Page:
and shoulders over any of the other copies I have seen. However he now makes a budget guitar that's rather embarrassing, and he has lots of screwups out there (which never used to happen). I have played a few Favinos (le père) which kicked butt, but in general they don't work for me, though Dave Grisman had a Favino with a Selmer neck and tailpiece on the larger Favino body, it was a terrific guitar, one of the best. A few other modern makers are doing pretty well, but nothing I have played yet comes close to the best real Selmers. A lot of the copies include cut corners, weird aesthetic touches that seem a bit too arbitrary and recious. Makers such as LeVoi, Aylward, Moustache, et al, are offering a fine guitar, but the Gitanes are really changing the landscape. I may have to get one myself, though I have a gorgeous Dupont MD20 (maple and spruce) that I really don't deserve already!

 

All the best,

 

ph

 

Apparently, Saga introduced this style several years ago, and they were dogs...but the new ones are something else...at least the one I played....I'm going to get one....

Link to comment
Share on other sites

wow. that's a really interesting perspective. i'm surprised.

 

well, i agree that that saga are a fantastic value, and you should grab one. (i think i said that before)

 

but i have a really hard time agreeing with the statement that they are "better than most of the dell arte's." there is just no comparison, and i've owned both. different ears, i guess.

 

the selmer is a strange design that doesn't lend itself to higher quality woods like a dreadnaught does. plywood basically sounds as good as solid.

 

the best sounding selmer/macc copy i have ever heard is Jorgenson's early 80's Ibanez (when maccaferri was actually involved with them) so i really have no quarrel with lower end stuff.

 

anyway, i would NEVER question you're ability to judge a guitar, dave! hope i didnt offend you... i just wanted to offer a perspective, you know, most people haven't had a lot of gypsy guitars ;)

Link to comment
Share on other sites

FJ....Well, this is the first one I've really PLAYED, so I have nothing to judge from, except my ears and my luthier experience. The one I played might just be that one in a thousand....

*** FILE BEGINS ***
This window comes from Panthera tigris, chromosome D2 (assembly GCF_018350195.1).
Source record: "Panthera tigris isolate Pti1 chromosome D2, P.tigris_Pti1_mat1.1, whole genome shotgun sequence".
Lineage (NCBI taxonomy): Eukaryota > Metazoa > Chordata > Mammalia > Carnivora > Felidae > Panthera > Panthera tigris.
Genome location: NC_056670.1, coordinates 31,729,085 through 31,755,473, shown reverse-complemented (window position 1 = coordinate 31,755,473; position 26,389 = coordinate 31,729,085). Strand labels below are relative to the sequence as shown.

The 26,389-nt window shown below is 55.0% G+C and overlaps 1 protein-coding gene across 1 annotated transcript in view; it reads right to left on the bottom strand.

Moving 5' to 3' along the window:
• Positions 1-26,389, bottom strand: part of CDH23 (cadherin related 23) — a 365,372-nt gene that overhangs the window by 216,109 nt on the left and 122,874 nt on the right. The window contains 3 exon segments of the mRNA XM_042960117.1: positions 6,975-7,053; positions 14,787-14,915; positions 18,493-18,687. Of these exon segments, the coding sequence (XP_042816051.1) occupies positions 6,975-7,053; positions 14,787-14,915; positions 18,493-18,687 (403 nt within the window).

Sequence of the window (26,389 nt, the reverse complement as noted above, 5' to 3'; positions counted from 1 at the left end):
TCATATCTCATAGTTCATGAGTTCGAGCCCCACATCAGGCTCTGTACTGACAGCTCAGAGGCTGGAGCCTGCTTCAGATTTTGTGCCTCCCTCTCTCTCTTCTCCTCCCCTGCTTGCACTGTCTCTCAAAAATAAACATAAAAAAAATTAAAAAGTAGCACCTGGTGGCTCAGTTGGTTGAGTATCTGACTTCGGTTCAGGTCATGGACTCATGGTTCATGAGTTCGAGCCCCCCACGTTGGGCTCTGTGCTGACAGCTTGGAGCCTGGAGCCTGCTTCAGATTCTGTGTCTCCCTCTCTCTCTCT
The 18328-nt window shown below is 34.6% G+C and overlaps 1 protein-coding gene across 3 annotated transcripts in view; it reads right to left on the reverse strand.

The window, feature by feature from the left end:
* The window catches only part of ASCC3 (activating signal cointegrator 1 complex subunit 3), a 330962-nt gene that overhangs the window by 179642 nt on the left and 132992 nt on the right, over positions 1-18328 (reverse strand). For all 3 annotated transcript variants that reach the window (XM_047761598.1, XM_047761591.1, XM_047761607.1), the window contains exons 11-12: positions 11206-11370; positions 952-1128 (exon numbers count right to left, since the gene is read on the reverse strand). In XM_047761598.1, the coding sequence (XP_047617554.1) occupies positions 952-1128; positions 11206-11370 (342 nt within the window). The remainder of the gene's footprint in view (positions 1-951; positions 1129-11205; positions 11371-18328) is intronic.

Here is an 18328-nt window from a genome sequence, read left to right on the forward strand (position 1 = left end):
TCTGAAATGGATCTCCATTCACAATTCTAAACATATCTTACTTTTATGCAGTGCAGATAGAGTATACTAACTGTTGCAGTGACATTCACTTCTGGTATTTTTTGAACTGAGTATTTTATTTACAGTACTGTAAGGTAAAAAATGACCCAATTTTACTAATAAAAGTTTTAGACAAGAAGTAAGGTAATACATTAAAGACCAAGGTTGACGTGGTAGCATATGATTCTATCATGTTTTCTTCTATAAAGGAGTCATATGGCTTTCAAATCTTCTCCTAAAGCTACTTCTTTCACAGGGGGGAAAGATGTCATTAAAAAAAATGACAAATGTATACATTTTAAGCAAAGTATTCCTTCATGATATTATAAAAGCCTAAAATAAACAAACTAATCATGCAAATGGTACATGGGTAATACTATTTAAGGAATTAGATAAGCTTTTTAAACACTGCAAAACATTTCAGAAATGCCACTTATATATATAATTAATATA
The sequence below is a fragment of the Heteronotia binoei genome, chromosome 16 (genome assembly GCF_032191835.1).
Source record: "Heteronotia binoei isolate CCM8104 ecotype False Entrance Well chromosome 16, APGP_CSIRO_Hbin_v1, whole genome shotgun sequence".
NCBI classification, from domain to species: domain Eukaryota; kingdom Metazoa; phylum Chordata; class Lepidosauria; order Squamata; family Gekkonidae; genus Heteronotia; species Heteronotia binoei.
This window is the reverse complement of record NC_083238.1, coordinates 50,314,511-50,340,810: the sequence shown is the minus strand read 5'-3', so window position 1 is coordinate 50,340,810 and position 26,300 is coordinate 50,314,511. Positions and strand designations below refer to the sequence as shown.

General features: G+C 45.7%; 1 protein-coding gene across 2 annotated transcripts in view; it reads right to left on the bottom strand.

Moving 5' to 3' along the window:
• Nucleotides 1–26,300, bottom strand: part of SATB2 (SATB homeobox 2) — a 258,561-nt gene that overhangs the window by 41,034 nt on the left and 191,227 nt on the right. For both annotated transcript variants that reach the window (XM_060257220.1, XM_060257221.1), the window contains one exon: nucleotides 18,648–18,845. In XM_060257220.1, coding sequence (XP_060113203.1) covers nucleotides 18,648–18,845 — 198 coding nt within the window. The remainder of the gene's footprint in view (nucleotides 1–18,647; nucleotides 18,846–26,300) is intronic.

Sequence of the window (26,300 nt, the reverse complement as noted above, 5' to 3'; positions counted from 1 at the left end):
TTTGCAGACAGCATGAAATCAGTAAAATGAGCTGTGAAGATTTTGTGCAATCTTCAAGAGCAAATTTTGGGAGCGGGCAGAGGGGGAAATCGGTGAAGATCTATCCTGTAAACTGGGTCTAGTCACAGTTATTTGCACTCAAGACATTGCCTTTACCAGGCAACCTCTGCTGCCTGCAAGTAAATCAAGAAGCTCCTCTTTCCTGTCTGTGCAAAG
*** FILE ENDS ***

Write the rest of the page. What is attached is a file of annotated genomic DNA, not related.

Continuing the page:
Regarding plywood, and I don't know the actual plywood used in the Gitane, can be widely varying in quality. Ramirez and several other spanish makers often use laminated wood in their high end classicals; if it's done RIGHT, you should'nt lose any tone, and gain a lot in crack resistance. Torres claimed you could use papier mache and make a good back and sides set...

 

Maybe someday I'll be able to afford one of the "good" ones...but for now, this one ought to be very entertaining....

 

What are you playing on?

Link to comment
Share on other sites

i'm playing a 30 year old Anastasio with a bigtone pickup through and AER compact 60. i get a really good, authentic gypsy sound... i'm extremely happy with this setup. the guitar is ugly and beat up, but it sounds right.

 

my gypsy trio is recording this year, so i'll post mp3's as soon as we have them.

Link to comment
Share on other sites

argentine loop-end mediums, sometimes the dell arte mediums. any heavier is sort of pointless, and the lights don't project quite as much (we try to play unplugged whenever we can).

 

my string is height is quite low, but i haven't measured it, so i can't be exact... sorry.

Link to comment
Share on other sites

i'm going to have to take another look at the DG-255, it's getting some really good reviews on the gypsy chat sites. apparantly it is vastly improved on the old D hole.

 

were you looking at the maple 250, or the rosewood 255? the 255 has the improvements that Jorgenson suggested.

Link to comment
Share on other sites

I was actually looking at the rosewood 250. At least that's the one I've been playing. THe slotted peghead looks WAY cool, but they really are a PITA when it's time to restring. So I don't really care about that.

 

Regarding Jorgenson's suggestions...I can make those changes myself, except the toner in the finish, which I don't care about.

 

While I would like to play the maple body, I'm concerned about it being TOO bright; my preference is the rosewood...but I'll bet that both "veneers" are cored with some kind of "junk" lumber(usually luaun), and so the pretty veneer wouldn't make that much difference regarding tone.

 

The finish on the one at Mass St. is reasonably thin, although it looks and smells like a catalyzed lacquer, rather than nitro...which again, I don't really care about, as long as it's applied thinly enough.

 

I would most definitely get rid of the POS tailpiece though, or at the very least, try some different ones. A lot of the "reverb" in the guitar comes from the length of string behind the bridge, and the TP would have a lot to do with that. I use a wood(cocobolo)tailpiece on the guitars that I build.

 

I'm not really after a "gypsy" tone either...although the manouche tone is great...I just want that sucker to be as loud and obnoxious as the player.....

Link to comment
Share on other sites

i'd go with the rosewood as well. the slotted headstock is minor PITA, not so bad after a couple of re-strings.

 

"as loud and obnoxious as the player" sounds like a great slogan for Saga :D definitely works for most of the manouche freaks that i know...

 

if you get a chance, check out the Birelli Lagrene & friends video "Live at Jazz a Vienne." it has everybody in the modern gypsy jazz world, angelo debarre, stochelo rosenburg, babik reinhardt, fapy lafertin, sylvain luc, florin nicholescu, it's just beyond amazing. the most ferocious guitar playing you'll ever see.

Link to comment
Share on other sites

Archived

This topic is now archived and is closed to further replies.

×
×
  • Create New...